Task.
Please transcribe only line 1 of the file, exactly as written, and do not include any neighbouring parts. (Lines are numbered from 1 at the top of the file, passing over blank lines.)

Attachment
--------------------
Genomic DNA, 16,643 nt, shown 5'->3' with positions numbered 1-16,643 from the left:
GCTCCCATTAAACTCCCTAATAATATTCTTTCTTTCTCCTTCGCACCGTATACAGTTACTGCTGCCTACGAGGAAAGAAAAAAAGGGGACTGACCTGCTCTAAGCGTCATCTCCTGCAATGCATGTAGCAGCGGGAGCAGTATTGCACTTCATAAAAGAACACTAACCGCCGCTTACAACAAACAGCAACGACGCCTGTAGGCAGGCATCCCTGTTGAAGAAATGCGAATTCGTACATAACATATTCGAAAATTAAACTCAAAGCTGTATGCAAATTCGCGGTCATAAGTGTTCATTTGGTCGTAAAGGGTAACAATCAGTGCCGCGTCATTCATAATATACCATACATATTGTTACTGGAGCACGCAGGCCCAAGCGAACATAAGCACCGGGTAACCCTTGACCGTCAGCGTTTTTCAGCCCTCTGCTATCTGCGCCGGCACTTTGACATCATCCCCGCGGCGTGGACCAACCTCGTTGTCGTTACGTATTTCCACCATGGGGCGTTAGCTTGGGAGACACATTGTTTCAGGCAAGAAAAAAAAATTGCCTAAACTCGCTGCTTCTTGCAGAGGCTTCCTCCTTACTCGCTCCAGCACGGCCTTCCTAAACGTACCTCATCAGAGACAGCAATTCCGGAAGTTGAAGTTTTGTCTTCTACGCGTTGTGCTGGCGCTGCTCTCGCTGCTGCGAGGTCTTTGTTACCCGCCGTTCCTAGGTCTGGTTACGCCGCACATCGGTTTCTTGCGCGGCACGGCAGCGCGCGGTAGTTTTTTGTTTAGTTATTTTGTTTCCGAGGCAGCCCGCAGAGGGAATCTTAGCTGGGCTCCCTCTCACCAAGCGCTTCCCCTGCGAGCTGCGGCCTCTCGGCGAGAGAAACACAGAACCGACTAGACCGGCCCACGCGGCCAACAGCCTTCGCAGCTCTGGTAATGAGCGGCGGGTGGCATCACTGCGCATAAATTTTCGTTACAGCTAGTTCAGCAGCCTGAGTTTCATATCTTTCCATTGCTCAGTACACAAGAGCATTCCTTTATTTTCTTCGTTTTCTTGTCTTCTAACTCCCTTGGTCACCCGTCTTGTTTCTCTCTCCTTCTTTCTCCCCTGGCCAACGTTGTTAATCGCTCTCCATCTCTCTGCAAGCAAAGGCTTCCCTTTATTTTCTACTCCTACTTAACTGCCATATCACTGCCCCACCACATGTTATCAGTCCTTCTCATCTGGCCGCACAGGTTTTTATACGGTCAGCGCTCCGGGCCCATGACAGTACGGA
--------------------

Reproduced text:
Genomic DNA, 16,643 nt, shown 5'->3' with positions numbered 1-16,643 from the left: